Growing up in a Christian home, we attended church every Sunday. It was always a “safe place” with “good people.” It was a place where you didn’t think to hide your purse when leaving it in the car, and kids were usually free to run around more than they would be in a Walmart or “public” establishment because they were in a safe place, where everyone had their best interest in mind.
People in the church are more trust-worthy. They’re all-around “better” people.
At least—that’s what we want to believe.
In an essay called “How Predators Groom Our Children,” Joy Beth Smith sheds light on what’s actually going on within the walls of the church.
As parents of young kids, we often do what Joy calls our “due diligence.” We read an article online about the best way to talk to your kids about consent and protecting them from “bad people,” then have the conversation about who should and shouldn’t see their private parts. We ask if anyone has ever touched them in their “bathing suit areas,” and we do our due diligence to make sure that our kids never become victims.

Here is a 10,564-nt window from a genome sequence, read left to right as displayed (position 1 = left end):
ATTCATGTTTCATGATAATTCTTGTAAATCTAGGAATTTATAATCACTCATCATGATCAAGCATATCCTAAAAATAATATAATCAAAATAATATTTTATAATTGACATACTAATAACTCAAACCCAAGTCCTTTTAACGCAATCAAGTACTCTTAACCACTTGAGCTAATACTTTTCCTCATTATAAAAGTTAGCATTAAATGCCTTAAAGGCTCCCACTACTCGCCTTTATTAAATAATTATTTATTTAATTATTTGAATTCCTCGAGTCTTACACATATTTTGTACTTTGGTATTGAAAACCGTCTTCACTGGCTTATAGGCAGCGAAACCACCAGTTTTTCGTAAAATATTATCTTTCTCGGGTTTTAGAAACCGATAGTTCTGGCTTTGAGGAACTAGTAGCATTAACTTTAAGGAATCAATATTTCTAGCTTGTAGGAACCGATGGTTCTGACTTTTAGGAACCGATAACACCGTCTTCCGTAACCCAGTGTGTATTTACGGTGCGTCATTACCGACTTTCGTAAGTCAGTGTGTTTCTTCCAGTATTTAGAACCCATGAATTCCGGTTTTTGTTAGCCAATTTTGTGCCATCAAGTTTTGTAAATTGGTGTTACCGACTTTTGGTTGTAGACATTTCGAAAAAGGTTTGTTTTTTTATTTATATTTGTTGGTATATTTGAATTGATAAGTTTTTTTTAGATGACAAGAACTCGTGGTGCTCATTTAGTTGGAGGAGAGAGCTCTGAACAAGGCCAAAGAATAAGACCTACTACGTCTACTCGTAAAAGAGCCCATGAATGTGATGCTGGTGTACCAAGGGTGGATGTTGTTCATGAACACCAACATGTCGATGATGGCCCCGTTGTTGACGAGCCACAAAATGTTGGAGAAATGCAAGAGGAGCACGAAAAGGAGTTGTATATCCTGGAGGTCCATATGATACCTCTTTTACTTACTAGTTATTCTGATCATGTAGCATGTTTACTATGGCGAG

But as Joy points out, with 1 in 4 girls and 1 in 6 boys being sexually abused before the age of 18, our “due diligence” is simply not enough.
The church is not immune to sexual predators. In fact, it’s a target.
According to a convicted child molester who was interviewed by Dr. Anna Salter, church people are “easy to fool” because they have a trust that comes from being Christian and believing in seeing the good in all people:
“I considered church people easy to fool… They have a trust that comes from being Christians. They tend to be better folks all around and seem to want to believe in the good that exists in people.”
Whether or not someone comes from the outside or is raised within, the fact of the matter is this—sexual predators are among us. They’re figures of authority to our children, and they’re people that we trust inside the walls of our “safe place.”
A Child Molestation Prevention study conducted by Gene Abel and Nora Harlow found that 93 percent of sex offenders identify themselves as “religious.”
So what does all of this mean for those of us reading this and contemplating every time we’ve ever been “overly trusting” with our kiddos at church? Joy says there is power in knowledge.